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Pest Control That Doesn't Require a Pricey Flea/Tick Collar
June 26, 2010 2:06 AM   Subscribe

Is there a routine for keeping my new dogs (and myself) free from ticks and fleas? Bonus points if there's no flea/tick collar or expensive treatment involved.

I live in California. The other day I emerged from our local woods feeling quite relaxed from a long walk, until I found about a dozen ticks combined on me and my two dogs. ARGH!!!

I really, really hate dealing with ticks. My dogs are both pretty hairy so it takes some time to be able to find the little suckers. Also, ew.

I'm hoping to find a way to take care of ticks (and fleas) without having to get an expensive treatment like Frontline. Anybody here have a routine with their dogs/selves/homes to keep everything pest-free? Spraying them with rubbing alcohol (I don't even know if this is safe?) Or simply inspecting the dogs after a walk, bathing X times a month, etc? Maybe just avoid the woods altogether for the summer and stick with the beach? I hear diatomaceous earth might work, but I also hear that it can be bad stuff for human lungs if it's in the air.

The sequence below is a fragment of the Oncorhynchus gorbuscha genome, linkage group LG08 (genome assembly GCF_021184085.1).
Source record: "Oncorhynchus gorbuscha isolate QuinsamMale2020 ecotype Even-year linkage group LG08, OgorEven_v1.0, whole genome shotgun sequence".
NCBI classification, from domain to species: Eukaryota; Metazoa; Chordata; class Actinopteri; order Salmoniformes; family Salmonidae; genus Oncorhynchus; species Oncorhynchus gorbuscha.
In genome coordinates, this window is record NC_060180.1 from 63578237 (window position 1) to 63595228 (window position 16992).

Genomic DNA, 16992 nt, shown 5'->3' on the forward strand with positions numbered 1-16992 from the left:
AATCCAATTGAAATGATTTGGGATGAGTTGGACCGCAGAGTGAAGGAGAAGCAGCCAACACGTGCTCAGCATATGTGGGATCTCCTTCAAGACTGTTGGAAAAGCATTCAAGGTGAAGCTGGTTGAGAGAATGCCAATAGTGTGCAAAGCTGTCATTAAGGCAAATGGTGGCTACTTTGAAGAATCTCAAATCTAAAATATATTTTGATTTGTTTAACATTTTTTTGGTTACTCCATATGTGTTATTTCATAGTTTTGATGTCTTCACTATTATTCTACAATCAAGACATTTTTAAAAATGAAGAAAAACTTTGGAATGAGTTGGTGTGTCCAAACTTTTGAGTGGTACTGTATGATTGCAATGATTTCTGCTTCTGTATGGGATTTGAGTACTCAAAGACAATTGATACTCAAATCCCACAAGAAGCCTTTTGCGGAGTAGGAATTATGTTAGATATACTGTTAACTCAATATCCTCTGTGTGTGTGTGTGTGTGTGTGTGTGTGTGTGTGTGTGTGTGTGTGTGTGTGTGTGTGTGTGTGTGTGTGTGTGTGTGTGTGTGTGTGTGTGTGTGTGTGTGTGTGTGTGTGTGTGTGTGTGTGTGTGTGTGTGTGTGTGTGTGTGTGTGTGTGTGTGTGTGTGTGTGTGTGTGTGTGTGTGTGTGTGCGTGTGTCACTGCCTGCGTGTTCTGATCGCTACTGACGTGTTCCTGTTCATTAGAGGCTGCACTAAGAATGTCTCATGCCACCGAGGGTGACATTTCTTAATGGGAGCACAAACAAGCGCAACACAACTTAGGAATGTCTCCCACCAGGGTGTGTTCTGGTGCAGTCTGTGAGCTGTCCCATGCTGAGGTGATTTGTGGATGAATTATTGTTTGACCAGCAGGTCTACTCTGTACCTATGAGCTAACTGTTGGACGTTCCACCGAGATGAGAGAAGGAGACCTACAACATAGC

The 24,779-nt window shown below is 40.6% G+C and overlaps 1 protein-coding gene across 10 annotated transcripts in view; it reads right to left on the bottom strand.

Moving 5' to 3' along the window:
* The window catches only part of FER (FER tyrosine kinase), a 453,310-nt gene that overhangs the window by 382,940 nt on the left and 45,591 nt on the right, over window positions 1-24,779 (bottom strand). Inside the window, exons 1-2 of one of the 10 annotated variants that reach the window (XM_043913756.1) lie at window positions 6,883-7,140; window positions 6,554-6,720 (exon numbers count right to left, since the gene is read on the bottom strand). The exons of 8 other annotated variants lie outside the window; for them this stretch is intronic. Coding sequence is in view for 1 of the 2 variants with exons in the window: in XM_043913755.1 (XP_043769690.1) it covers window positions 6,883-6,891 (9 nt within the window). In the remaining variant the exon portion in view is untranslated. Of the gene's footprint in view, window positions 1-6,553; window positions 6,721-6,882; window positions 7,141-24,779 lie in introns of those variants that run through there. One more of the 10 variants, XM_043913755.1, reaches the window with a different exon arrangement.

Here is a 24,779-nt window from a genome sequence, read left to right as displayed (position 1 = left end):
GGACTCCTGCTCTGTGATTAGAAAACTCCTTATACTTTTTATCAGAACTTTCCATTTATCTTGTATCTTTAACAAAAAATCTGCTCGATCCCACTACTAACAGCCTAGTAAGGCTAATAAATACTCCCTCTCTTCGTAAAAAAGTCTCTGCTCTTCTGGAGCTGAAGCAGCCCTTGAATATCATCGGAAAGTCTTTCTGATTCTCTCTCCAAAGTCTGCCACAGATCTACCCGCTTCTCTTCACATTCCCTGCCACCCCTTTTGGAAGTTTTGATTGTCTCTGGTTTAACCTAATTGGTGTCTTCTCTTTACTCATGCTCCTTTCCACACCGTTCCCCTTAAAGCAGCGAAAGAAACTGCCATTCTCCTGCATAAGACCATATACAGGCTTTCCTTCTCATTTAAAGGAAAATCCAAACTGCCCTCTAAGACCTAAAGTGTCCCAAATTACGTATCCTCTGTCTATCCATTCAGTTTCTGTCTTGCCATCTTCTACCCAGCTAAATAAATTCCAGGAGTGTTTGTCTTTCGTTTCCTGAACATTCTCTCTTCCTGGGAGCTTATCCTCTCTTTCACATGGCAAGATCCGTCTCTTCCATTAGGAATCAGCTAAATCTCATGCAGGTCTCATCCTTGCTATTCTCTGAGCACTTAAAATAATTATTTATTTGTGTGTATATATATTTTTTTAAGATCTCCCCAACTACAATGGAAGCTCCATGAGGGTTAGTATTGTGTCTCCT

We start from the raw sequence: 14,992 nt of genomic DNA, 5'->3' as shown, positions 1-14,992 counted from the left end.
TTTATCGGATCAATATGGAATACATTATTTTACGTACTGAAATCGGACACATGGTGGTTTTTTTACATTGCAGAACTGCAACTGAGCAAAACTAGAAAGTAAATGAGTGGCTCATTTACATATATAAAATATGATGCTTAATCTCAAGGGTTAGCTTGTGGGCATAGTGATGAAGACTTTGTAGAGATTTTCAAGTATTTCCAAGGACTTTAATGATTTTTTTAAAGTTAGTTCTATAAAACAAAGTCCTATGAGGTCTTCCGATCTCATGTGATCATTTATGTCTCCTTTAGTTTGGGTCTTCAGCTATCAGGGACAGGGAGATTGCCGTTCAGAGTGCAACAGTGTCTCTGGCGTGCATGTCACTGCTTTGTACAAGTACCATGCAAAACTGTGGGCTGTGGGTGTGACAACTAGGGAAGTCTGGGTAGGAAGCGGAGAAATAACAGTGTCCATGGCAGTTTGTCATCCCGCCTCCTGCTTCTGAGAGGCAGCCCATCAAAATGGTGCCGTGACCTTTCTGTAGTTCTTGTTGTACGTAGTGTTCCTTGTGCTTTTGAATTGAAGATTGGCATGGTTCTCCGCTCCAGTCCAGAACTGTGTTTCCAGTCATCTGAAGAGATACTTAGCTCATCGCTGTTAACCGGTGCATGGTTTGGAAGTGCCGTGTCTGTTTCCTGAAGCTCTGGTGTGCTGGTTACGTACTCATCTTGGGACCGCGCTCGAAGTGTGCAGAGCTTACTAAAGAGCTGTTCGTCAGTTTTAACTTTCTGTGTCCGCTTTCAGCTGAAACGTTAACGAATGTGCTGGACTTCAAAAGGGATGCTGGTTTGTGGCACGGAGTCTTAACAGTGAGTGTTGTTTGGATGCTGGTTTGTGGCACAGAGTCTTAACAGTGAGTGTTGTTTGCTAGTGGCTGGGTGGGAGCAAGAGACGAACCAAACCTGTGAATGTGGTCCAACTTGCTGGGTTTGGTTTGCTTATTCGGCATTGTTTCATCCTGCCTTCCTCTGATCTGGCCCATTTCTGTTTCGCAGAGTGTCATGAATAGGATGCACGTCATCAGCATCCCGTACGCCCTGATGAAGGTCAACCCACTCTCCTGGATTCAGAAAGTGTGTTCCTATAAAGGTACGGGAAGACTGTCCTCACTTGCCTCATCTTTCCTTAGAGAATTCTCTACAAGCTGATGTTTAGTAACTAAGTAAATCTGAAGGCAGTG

Your suggestions for keeping everybody and our humble home tick/flea free are appreciated. If I absolutely need to bite the bullet and get something like Frontline, I will. Thanks!
posted by The ____ of Justice to Pets & Animals (21 answers total) 2 users marked this as a favorite
 
Rubbing alcohol... not going to do anything for/to ticks.

Inspecting dogs... works, sorta, but takes large quantities of time to get right, and you have to remember to check them thoroughly every time.

Bathing... not going to do anything for/to ticks.

Diatomaceous earth... Works really well to get ticks out of your yard, but I get the feeling you're talking about walks that aren't on your property? Applying it directly to your dogs, well... I've never done it, but from what I understand the ticks have to come into direct contact with the DE, which means you'd have to thoroughly dust your dogs with the stuff. It also may take up to a couple of days to actually kill the ticks, so your dogs may need to be continuously dusty. I guess it could work.

Flea and tick collar... Works pretty well, depending on the collar. Won't stop all ticks, but stops a very large portion (went from several every day to one every few weeks). Expensive, but lasts for a while, as long as your dogs don't pull them off and lose them.

Flea and tick drops... Work pretty well, like the collars, but don't last as long.

Flea and tick sprays... Worthless for ticks (read the fine print on the label, says "spray tick directly", and at that point you may as well just pull the tick off).